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“I got high expectations. You’re gonna have to get this right”. On her highly anticipated debut album, Mabel opens with what seems to be a sentiment aimed at herself more than anyone else. A rising star in the UK’s music scene, the 23-year-old comes from a musical dynasty so the pressure to perform comes down on her twofold and, thankfully, she doesn’t let us down. There’s a natural coolness to Mabel. Raised in Sweden by her parents Neneh Cherry – yes, the Neneh Cherry of Buffalo Stance fame – and Cameron McVey, who produced albums for Massive Attack and All Saints, and carrying a north London twang, she had no chance of being anything but compelling. Where most artists her age would have had to cut their teeth on cutesie tunes for a younger audience, she cuts straight to the chase with this slick and very mature R&B album. "Don’t Call Me Up," a dancehall-inspired pop rocket, is undoubtedly one of the songs of the summer – nay, the year – with its anthemic chorus and cataclysmic, bass-heavy breakdown that causes a tremble on the dance floor. Using attitude as armour, she delivers an all or nothing stance on the pulsating and self-destructive "We Don’t Say," which sounds like a response to the narcotically-charged music of The Weeknd, and running off a recharged playground chant and clap beat, she taunts a lover into giving her more on "Selfish Love." On ballads like "Trouble" and "I Belong To Me," she lets down her guard and gives an insight into her more sensitive side. In these raw moments, she cuts back on the low-slung, slurred affectations – ones that Ariana Grande favours on her latest albums – and puts more power into her vocals. Very much a zeitgeist pop star, Mabel has tapped into the unfazed pop style that singers like Dua Lipa, Rihanna and, more recently, Billie Eilish have been flooding the charts with for the last couple of years. Unfortunately, this means that the production on the album feels too safe or too familiar at times. Few songs on the record pound as hard as "Don’t Call Me Up" but as she progresses in her career, hopefully she’ll stop riding the popular chart trends and will soon be the one who creates them.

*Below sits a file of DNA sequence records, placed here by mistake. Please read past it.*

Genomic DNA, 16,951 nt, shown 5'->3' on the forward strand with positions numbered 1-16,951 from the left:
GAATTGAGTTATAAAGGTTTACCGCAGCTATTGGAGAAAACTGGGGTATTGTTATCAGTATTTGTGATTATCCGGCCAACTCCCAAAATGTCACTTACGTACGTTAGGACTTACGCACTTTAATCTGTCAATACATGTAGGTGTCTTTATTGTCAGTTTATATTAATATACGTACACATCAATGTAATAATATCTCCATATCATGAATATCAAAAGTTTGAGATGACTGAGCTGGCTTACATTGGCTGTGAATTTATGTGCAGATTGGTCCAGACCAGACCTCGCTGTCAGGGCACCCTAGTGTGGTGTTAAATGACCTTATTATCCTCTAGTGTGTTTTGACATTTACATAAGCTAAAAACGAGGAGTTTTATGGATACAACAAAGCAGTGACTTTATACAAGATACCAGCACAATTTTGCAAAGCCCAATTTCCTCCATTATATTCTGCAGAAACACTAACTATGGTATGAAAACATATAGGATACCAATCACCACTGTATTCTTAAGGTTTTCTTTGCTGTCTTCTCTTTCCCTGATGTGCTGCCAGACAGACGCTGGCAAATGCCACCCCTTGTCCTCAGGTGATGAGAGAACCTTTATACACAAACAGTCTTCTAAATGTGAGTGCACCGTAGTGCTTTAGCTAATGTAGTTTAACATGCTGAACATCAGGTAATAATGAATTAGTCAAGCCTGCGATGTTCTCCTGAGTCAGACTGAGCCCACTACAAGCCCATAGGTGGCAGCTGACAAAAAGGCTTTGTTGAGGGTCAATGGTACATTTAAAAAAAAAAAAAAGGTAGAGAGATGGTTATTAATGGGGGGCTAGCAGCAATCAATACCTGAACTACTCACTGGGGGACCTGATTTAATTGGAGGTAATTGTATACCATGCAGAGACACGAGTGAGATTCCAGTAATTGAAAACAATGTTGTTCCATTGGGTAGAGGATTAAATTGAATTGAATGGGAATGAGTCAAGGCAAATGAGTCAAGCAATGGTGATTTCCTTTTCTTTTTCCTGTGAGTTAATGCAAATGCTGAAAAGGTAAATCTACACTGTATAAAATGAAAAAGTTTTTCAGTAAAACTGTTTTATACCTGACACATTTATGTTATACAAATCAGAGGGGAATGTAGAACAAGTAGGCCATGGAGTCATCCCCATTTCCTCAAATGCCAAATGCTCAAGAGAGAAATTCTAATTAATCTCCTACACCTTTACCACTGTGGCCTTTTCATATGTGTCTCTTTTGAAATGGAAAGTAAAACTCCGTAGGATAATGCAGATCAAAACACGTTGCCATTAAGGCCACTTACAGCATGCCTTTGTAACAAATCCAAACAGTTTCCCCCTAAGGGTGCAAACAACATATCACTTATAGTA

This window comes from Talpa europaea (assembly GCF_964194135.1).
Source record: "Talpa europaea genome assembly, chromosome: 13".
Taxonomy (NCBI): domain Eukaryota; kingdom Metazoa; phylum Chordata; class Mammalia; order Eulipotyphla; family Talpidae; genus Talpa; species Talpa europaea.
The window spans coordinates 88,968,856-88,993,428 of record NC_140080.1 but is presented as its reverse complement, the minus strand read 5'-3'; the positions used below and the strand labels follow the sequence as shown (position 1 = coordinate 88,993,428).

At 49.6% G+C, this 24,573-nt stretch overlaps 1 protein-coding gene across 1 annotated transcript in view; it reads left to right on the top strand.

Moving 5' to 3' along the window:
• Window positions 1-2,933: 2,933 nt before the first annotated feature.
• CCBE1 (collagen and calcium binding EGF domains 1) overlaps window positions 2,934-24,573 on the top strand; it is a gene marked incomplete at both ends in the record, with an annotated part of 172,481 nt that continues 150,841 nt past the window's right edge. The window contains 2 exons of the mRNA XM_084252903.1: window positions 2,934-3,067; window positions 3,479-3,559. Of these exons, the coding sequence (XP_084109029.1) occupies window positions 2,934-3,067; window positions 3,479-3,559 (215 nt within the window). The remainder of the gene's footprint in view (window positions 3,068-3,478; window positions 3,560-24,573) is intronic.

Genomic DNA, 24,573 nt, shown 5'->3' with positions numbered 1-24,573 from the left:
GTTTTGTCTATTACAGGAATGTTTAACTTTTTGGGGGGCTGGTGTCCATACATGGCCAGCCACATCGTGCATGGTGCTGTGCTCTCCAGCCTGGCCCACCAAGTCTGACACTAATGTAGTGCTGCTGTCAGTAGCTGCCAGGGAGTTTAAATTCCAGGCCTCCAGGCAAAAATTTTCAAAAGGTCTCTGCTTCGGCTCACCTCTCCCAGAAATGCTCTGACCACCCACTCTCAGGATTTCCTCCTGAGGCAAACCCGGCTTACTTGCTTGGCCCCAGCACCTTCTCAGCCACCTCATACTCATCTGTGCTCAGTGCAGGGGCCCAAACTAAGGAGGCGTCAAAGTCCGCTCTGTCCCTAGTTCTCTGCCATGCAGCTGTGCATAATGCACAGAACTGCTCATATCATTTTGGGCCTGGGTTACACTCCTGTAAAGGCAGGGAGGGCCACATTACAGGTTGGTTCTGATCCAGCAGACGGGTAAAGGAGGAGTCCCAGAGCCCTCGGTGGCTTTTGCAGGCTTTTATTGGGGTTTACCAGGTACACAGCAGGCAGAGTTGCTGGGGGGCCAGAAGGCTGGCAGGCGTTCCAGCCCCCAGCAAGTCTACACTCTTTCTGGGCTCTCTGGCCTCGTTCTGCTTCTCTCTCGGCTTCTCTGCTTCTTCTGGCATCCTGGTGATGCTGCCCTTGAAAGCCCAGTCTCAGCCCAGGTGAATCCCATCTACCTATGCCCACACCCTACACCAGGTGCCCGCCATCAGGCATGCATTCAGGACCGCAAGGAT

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“Slow Mover” is more than just one of the titles on Australian singer-songwriter Angie McMahon’s exceptional debut. It also describes her measured and deliberate career so far.  But despite the simmering burn it took to get here, and the unhurried roll out that makes Salt one of the most anticipated releases by a new artist, the final product was worth the wait. On the opening track, you get a microcosm of McMahon’s approach to her career and music. It starts with the ragged unaccompanied strumming of an electric guitar as McMahon whispers the lyrics immediately enticing the listener into her sphere. Drums and bass then gradually enter as momentum builds and McMahon’s husky yet reserved voice raises like a ghost taking human form as the track closes like it began. It’s an unexpected way to open an album. But as these unusually constructed songs unwind and McMahon’s vocals take the spotlight, it’s clear she’s an artist forging her own path. It takes until the third track, “Keeping Time,” for the pulse to increase into a more indie rocking style as she nearly howls “I’ve done me harm” as the band thumps behind her. Her songs twist, turn, revolve and unwind eschewing standard structures; it’s music played by traditional instruments never quite assembled this way. There’s drama and power that’s never forced or affected.  McMahon’s songs are about relationships, not exactly unique subject matter. Still, the way she expresses herself lyrically and especially vocally forges fresh, introspective and painfully personal ways of addressing the topic. The ten tracks lead up to a closing, seven-minute epic “If You Call” where McMahon again dissects a romantic entanglement with “I’m putting down the habit … of looking back on all of it and wishing I had done better” as she both whistles and moans the words against raw acoustic strumming. It’s a practically solo performance that feels as if you’re sitting in her bedroom as she unravels the tune for you only.  This is clearly an album to be absorbed, perhaps alone, as you read the words and let the music wash over you, taking you places few singer-songwriters dare to explore, let alone those on their first albums.